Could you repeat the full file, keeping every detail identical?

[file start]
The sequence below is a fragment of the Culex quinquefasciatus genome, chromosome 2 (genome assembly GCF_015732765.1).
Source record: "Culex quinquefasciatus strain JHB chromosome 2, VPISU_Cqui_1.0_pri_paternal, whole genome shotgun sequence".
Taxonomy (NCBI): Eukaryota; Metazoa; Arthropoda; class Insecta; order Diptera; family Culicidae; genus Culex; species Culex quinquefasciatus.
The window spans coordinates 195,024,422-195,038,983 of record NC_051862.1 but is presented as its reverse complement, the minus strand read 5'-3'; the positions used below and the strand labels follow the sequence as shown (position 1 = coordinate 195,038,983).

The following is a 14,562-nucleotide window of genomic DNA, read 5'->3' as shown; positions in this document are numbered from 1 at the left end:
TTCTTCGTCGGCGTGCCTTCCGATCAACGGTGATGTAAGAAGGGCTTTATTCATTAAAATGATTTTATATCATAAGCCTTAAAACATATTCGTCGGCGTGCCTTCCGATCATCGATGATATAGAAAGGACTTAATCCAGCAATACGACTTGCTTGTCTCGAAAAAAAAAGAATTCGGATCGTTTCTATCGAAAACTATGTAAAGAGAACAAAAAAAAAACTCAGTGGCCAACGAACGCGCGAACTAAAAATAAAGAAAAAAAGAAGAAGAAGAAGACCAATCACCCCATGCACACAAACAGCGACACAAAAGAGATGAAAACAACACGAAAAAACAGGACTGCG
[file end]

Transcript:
The sequence below is a fragment of the Culex quinquefasciatus genome, chromosome 2 (genome assembly GCF_015732765.1).
Source record: "Culex quinquefasciatus strain JHB chromosome 2, VPISU_Cqui_1.0_pri_paternal, whole genome shotgun sequence".
Taxonomy (NCBI): Eukaryota; Metazoa; Arthropoda; class Insecta; order Diptera; family Culicidae; genus Culex; species Culex quinquefasciatus.
The window spans coordinates 195,024,422-195,038,983 of record NC_051862.1 but is presented as its reverse complement, the minus strand read 5'-3'; the positions used below and the strand labels follow the sequence as shown (position 1 = coordinate 195,038,983).

The following is a 14,562-nucleotide window of genomic DNA, read 5'->3' as shown; positions in this document are numbered from 1 at the left end:
TTCTTCGTCGGCGTGCCTTCCGATCAACGGTGATGTAAGAAGGGCTTTATTCATTAAAATGATTTTATATCATAAGCCTTAAAACATATTCGTCGGCGTGCCTTCCGATCATCGATGATATAGAAAGGACTTAATCCAGCAATACGACTTGCTTGTCTCGAAAAAAAAAGAATTCGGATCGTTTCTATCGAAAACTATGTAAAGAGAACAAAAAAAAAACTCAGTGGCCAACGAACGCGCGAACTAAAAATAAAGAAAAAAAGAAGAAGAAGAAGACCAATCACCCCATGCACACAAACAGCGACACAAAAGAGATGAAAACAACACGAAAAAACAGGACTGCG